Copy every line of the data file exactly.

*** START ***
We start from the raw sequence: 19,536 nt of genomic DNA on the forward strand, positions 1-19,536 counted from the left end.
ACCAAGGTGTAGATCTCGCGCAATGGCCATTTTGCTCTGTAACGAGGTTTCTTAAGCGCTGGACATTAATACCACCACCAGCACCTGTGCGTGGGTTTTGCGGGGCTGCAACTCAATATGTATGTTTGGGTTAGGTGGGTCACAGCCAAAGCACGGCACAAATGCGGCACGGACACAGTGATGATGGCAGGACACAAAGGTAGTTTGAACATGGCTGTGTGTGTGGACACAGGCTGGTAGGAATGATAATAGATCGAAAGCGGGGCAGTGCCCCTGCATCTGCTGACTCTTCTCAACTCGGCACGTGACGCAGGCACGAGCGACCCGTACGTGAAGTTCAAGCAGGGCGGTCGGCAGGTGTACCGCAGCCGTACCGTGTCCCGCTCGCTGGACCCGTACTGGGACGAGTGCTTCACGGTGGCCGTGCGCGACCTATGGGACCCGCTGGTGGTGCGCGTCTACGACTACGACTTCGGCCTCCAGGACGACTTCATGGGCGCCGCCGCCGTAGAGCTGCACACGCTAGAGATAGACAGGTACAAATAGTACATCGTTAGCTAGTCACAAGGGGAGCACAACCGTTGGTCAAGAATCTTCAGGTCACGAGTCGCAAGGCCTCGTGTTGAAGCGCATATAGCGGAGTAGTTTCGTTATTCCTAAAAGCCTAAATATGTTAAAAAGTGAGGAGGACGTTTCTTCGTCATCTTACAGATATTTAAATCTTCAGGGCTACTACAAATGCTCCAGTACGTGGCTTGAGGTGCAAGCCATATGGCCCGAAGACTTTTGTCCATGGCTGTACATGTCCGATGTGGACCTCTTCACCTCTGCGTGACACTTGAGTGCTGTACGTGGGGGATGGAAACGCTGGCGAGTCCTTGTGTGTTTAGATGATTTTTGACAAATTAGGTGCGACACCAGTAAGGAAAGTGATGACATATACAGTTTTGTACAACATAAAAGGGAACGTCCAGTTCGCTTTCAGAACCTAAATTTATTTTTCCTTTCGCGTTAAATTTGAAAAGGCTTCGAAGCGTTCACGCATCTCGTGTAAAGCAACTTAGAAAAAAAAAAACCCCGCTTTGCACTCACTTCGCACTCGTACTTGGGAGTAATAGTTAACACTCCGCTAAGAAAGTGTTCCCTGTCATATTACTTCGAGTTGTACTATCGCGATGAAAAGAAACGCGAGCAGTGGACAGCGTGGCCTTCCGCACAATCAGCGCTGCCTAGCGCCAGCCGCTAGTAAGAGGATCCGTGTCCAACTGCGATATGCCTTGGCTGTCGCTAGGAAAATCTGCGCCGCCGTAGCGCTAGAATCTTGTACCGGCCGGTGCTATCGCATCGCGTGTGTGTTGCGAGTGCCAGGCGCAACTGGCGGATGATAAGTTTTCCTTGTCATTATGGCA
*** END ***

We start from the raw sequence: 19,536 nt of genomic DNA on the forward strand, positions 1-19,536 counted from the left end.
ACCAAGGTGTAGATCTCGCGCAATGGCCATTTTGCTCTGTAACGAGGTTTCTTAAGCGCTGGACATTAATACCACCACCAGCACCTGTGCGTGGGTTTTGCGGGGCTGCAACTCAATATGTATGTTTGGGTTAGGTGGGTCACAGCCAAAGCACGGCACAAATGCGGCACGGACACAGTGATGATGGCAGGACACAAAGGTAGTTTGAACATGGCTGTGTGTGTGGACACAGGCTGGTAGGAATGATAATAGATCGAAAGCGGGGCAGTGCCCCTGCATCTGCTGACTCTTCTCAACTCGGCACGTGACGCAGGCACGAGCGACCCGTACGTGAAGTTCAAGCAGGGCGGTCGGCAGGTGTACCGCAGCCGTACCGTGTCCCGCTCGCTGGACCCGTACTGGGACGAGTGCTTCACGGTGGCCGTGCGCGACCTATGGGACCCGCTGGTGGTGCGCGTCTACGACTACGACTTCGGCCTCCAGGACGACTTCATGGGCGCCGCCGCCGTAGAGCTGCACACGCTAGAGATAGACAGGTACAAATAGTACATCGTTAGCTAGTCACAAGGGGAGCACAACCGTTGGTCAAGAATCTTCAGGTCACGAGTCGCAAGGCCTCGTGTTGAAGCGCATATAGCGGAGTAGTTTCGTTATTCCTAAAAGCCTAAATATGTTAAAAAGTGAGGAGGACGTTTCTTCGTCATCTTACAGATATTTAAATCTTCAGGGCTACTACAAATGCTCCAGTACGTGGCTTGAGGTGCAAGCCATATGGCCCGAAGACTTTTGTCCATGGCTGTACATGTCCGATGTGGACCTCTTCACCTCTGCGTGACACTTGAGTGCTGTACGTGGGGGATGGAAACGCTGGCGAGTCCTTGTGTGTTTAGATGATTTTTGACAAATTAGGTGCGACACCAGTAAGGAAAGTGATGACATATACAGTTTTGTACAACATAAAAGGGAACGTCCAGTTCGCTTTCAGAACCTAAATTTATTTTTCCTTTCGCGTTAAATTTGAAAAGGCTTCGAAGCGTTCACGCATCTCGTGTAAAGCAACTTAGAAAAAAAAAAACCCCGCTTTGCACTCACTTCGCACTCGTACTTGGGAGTAATAGTTAACACTCCGCTAAGAAAGTGTTCCCTGTCATATTACTTCGAGTTGTACTATCGCGATGAAAAGAAACGCGAGCAGTGGACAGCGTGGCCTTCCGCACAATCAGCGCTGCCTAGCGCCAGCCGCTAGTAAGAGGATCCGTGTCCAACTGCGATATGCCTTGGCTGTCGCTAGGAAAATCTGCGCCGCCGTAGCGCTAGAATCTTGTACCGGCCGGTGCTATCGCATCGCGTGTGTGTTGCGAGTGCCAGGCGCAACTGGCGGATGATAAGTTTTCCTTGTCATTATGGCA